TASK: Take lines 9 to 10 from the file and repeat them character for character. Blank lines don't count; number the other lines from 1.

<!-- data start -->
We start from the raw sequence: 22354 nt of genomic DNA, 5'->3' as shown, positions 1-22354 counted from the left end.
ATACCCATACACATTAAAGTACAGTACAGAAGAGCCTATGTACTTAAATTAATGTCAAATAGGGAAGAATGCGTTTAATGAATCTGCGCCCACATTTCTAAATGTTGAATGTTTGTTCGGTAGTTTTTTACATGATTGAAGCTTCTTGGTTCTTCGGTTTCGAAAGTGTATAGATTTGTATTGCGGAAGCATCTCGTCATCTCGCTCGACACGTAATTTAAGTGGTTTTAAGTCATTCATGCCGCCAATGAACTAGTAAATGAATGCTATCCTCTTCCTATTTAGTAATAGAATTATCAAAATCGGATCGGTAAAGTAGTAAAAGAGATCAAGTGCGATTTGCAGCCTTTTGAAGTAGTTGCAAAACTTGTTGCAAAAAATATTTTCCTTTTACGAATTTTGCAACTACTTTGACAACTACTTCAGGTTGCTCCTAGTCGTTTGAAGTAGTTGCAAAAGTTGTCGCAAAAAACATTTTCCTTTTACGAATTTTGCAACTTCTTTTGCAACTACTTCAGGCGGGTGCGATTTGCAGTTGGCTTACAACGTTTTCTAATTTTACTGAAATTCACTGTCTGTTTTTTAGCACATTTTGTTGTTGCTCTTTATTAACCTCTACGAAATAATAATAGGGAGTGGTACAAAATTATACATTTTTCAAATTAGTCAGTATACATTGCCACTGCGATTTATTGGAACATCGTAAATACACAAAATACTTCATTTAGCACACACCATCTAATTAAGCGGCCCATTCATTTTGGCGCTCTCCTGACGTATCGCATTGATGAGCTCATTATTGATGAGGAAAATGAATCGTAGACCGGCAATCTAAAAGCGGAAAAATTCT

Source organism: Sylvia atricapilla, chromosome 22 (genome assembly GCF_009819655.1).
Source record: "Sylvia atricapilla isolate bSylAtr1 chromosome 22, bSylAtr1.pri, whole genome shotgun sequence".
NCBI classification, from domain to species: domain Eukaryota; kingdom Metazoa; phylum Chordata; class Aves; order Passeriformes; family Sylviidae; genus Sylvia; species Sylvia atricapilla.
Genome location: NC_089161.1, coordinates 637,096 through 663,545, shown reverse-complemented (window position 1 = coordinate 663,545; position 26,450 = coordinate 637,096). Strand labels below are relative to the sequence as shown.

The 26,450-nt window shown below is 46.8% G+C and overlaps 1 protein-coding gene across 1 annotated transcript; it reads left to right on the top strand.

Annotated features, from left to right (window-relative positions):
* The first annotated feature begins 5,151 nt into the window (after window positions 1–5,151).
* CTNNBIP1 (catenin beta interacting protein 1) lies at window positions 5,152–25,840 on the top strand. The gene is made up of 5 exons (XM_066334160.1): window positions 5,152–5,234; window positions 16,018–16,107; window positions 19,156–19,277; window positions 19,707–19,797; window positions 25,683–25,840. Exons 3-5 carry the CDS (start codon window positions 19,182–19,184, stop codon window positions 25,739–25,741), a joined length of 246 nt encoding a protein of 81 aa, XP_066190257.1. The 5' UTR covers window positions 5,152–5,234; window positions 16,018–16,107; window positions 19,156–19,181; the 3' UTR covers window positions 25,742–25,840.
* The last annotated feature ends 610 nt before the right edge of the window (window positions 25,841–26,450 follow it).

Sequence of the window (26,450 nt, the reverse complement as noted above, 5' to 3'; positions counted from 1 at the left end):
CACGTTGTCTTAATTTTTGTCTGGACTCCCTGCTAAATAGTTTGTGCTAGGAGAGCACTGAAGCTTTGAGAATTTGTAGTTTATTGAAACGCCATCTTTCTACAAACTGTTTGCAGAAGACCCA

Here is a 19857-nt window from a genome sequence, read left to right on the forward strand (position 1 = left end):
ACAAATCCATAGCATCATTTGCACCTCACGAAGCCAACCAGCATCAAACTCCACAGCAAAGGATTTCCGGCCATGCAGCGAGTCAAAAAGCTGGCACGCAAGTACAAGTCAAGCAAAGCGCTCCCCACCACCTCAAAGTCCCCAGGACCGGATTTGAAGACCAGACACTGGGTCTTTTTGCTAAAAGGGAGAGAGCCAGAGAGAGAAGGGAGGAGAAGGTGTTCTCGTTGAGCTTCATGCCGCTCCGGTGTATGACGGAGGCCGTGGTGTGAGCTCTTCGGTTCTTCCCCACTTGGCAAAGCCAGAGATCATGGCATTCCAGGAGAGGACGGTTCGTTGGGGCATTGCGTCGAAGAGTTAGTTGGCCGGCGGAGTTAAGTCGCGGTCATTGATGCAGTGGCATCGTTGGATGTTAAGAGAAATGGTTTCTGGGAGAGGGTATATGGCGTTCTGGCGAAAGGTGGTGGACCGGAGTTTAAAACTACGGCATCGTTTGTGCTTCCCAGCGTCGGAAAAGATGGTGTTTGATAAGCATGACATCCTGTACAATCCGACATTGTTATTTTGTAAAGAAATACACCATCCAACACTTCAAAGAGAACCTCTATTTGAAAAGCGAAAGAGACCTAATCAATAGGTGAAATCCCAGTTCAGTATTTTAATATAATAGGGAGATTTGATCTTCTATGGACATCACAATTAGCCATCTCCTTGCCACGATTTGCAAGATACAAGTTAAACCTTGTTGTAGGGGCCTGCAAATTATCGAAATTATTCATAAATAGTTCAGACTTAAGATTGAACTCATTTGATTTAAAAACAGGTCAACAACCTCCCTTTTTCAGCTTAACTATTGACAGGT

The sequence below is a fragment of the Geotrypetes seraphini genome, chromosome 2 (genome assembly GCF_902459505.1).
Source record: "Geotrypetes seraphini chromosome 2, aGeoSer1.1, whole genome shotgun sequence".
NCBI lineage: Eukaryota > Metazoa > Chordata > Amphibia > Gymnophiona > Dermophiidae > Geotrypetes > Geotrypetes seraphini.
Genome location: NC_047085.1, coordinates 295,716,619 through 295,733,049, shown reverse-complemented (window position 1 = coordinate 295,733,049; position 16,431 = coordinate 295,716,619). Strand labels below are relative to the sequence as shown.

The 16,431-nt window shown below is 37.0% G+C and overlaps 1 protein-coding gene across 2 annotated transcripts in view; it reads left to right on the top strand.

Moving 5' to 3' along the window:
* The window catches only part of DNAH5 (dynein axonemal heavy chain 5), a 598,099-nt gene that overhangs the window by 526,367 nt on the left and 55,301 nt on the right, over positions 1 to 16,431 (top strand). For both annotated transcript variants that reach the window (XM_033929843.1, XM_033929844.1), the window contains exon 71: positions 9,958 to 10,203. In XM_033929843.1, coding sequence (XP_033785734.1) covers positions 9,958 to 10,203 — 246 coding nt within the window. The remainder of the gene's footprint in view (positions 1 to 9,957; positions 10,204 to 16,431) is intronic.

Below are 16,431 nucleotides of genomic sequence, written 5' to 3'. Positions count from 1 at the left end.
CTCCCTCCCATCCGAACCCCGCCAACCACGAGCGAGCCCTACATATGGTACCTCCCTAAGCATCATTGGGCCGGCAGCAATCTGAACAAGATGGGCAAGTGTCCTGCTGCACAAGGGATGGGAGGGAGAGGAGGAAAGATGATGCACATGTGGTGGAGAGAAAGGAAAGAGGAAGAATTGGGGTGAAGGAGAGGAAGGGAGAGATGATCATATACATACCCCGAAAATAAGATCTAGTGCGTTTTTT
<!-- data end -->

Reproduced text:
* The first annotated feature begins 5,151 nt into the window (after window positions 1–5,151).
* CTNNBIP1 (catenin beta interacting protein 1) lies at window positions 5,152–25,840 on the top strand. The gene is made up of 5 exons (XM_066334160.1): window positions 5,152–5,234; window positions 16,018–16,107; window positions 19,156–19,277; window positions 19,707–19,797; window positions 25,683–25,840. Exons 3-5 carry the CDS (start codon window positions 19,182–19,184, stop codon window positions 25,739–25,741), a joined length of 246 nt encoding a protein of 81 aa, XP_066190257.1. The 5' UTR covers window positions 5,152–5,234; window positions 16,018–16,107; window positions 19,156–19,181; the 3' UTR covers window positions 25,742–25,840.